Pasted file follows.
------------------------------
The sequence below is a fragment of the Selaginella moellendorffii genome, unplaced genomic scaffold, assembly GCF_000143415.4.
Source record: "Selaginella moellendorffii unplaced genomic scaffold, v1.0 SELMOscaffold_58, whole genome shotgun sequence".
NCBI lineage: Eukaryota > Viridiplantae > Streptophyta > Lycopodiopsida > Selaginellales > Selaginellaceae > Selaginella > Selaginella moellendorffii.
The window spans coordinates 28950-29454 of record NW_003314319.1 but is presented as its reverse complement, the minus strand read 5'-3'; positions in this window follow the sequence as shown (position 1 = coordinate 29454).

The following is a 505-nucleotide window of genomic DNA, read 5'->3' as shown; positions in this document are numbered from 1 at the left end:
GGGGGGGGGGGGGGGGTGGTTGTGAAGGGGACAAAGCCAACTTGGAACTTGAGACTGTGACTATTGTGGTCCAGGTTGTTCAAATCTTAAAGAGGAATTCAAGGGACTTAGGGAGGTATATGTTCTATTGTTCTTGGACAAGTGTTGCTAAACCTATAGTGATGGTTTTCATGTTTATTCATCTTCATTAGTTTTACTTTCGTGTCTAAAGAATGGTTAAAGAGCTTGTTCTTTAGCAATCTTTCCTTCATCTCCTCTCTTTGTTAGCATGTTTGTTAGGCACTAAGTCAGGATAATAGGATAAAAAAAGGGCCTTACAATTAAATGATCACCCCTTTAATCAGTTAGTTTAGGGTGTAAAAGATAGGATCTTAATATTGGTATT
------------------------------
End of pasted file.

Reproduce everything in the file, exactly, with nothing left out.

The sequence below is a fragment of the Selaginella moellendorffii genome, unplaced genomic scaffold, assembly GCF_000143415.4.
Source record: "Selaginella moellendorffii unplaced genomic scaffold, v1.0 SELMOscaffold_58, whole genome shotgun sequence".
NCBI lineage: Eukaryota > Viridiplantae > Streptophyta > Lycopodiopsida > Selaginellales > Selaginellaceae > Selaginella > Selaginella moellendorffii.
The window spans coordinates 28950-29454 of record NW_003314319.1 but is presented as its reverse complement, the minus strand read 5'-3'; positions in this window follow the sequence as shown (position 1 = coordinate 29454).

The following is a 505-nucleotide window of genomic DNA, read 5'->3' as shown; positions in this document are numbered from 1 at the left end:
GGGGGGGGGGGGGGGGTGGTTGTGAAGGGGACAAAGCCAACTTGGAACTTGAGACTGTGACTATTGTGGTCCAGGTTGTTCAAATCTTAAAGAGGAATTCAAGGGACTTAGGGAGGTATATGTTCTATTGTTCTTGGACAAGTGTTGCTAAACCTATAGTGATGGTTTTCATGTTTATTCATCTTCATTAGTTTTACTTTCGTGTCTAAAGAATGGTTAAAGAGCTTGTTCTTTAGCAATCTTTCCTTCATCTCCTCTCTTTGTTAGCATGTTTGTTAGGCACTAAGTCAGGATAATAGGATAAAAAAAGGGCCTTACAATTAAATGATCACCCCTTTAATCAGTTAGTTTAGGGTGTAAAAGATAGGATCTTAATATTGGTATT